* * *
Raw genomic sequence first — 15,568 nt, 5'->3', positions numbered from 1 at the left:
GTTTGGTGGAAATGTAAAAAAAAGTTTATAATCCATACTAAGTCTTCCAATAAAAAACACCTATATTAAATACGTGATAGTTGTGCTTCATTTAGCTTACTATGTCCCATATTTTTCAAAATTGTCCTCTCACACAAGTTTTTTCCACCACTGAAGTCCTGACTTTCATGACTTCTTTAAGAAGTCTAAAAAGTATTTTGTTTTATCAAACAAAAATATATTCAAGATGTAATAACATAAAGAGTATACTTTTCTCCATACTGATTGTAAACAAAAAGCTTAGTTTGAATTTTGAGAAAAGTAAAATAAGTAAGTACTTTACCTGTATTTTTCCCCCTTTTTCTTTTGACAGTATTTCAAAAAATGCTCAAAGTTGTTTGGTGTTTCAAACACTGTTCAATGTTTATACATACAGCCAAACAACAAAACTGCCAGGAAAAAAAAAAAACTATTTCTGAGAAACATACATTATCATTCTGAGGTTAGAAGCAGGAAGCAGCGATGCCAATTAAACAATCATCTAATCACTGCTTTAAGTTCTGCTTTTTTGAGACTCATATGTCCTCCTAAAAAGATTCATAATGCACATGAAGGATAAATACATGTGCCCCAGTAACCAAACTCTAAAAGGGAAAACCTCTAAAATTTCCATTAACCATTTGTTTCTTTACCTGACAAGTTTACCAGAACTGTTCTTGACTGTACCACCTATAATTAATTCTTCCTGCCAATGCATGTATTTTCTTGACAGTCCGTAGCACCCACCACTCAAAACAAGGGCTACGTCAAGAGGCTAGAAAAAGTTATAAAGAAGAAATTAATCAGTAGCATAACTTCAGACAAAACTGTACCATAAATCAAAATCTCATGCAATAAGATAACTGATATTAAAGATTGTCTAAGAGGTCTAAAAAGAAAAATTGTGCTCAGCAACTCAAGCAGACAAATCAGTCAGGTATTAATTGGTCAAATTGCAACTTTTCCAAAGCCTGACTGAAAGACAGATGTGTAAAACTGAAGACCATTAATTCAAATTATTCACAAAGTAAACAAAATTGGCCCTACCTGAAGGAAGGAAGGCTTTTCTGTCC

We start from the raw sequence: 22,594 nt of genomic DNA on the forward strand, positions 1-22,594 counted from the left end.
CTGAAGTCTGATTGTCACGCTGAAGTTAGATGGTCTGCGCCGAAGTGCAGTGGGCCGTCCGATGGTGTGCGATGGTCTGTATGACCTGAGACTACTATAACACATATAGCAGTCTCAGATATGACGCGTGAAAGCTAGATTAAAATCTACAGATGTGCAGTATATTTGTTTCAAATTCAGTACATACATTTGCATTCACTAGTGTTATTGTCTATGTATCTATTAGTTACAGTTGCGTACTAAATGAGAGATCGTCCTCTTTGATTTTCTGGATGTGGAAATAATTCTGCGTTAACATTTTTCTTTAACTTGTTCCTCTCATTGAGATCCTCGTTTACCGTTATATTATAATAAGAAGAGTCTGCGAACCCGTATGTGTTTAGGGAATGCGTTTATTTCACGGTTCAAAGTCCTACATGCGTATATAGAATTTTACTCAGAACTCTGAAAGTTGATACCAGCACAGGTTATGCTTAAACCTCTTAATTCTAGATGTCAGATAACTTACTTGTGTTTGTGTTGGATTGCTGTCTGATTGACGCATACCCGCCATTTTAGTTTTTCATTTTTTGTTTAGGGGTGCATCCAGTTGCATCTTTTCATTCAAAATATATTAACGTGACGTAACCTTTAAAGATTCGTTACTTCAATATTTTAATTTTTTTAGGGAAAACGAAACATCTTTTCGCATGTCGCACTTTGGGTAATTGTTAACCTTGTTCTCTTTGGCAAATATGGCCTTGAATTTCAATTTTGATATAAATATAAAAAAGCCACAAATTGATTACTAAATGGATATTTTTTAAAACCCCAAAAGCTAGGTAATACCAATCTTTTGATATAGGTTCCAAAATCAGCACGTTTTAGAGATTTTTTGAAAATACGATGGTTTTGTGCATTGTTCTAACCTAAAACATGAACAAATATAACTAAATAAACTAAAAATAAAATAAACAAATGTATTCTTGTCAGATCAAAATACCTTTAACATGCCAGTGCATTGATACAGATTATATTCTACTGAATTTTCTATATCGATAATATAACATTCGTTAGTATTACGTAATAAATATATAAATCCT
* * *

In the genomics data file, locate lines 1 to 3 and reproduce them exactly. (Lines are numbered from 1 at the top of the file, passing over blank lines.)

Raw genomic sequence first — 15,568 nt, 5'->3', positions numbered from 1 at the left:
GTTTGGTGGAAATGTAAAAAAAAGTTTATAATCCATACTAAGTCTTCCAATAAAAAACACCTATATTAAATACGTGATAGTTGTGCTTCATTTAGCTTACTATGTCCCATATTTTTCAAAATTGTCCTCTCACACAAGTTTTTTCCACCACTGAAGTCCTGACTTTCATGACTTCTTTAAGAAGTCTAAAAAGTATTTTGTTTTATCAAACAAAAATATATTCAAGATGTAATAACATAAAGAGTATACTTTTCTCCATACTGATTGTAAACAAAAAGCTTAGTTTGAATTTTGAGAAAAGTAAAATAAGTAAGTACTTTACCTGTATTTTTCCCCCTTTTTCTTTTGACAGTATTTCAAAAAATGCTCAAAGTTGTTTGGTGTTTCAAACACTGTTCAATGTTTATACATACAGCCAAACAACAAAACTGCCAGGAAAAAAAAAAAACTATTTCTGAGAAACATACATTATCATTCTGAGGTTAGAAGCAGGAAGCAGCGATGCCAATTAAACAATCATCTAATCACTGCTTTAAGTTCTGCTTTTTTGAGACTCATATGTCCTCCTAAAAAGATTCATAATGCACATGAAGGATAAATACATGTGCCCCAGTAACCAAACTCTAAAAGGGAAAACCTCTAAAATTTCCATTAACCATTTGTTTCTTTACCTGACAAGTTTACCAGAACTGTTCTTGACTGTACCACCTATAATTAATTCTTCCTGCCAATGCATGTATTTTCTTGACAGTCCGTAGCACCCACCACTCAAAACAAGGGCTACGTCAAGAGGCTAGAAAAAGTTATAAAGAAGAAATTAATCAGTAGCATAACTTCAGACAAAACTGTACCATAAATCAAAATCTCATGCAATAAGATAACTGATATTAAAGATTGTCTAAGAGGTCTAAAAAGAAAAATTGTGCTCAGCAACTCAAGCAGACAAATCAGTCAGGTATTAATTGGTCAAATTGCAACTTTTCCAAAGCCTGACTGAAAGACAGATGTGTAAAACTGAAGACCATTAATTCAAATTATTCACAAAGTAAACAAAATTGGCCCTACCTGAAGGAAGGAAGGCTTTTCTGTCC

We start from the raw sequence: 22,594 nt of genomic DNA on the forward strand, positions 1-22,594 counted from the left end.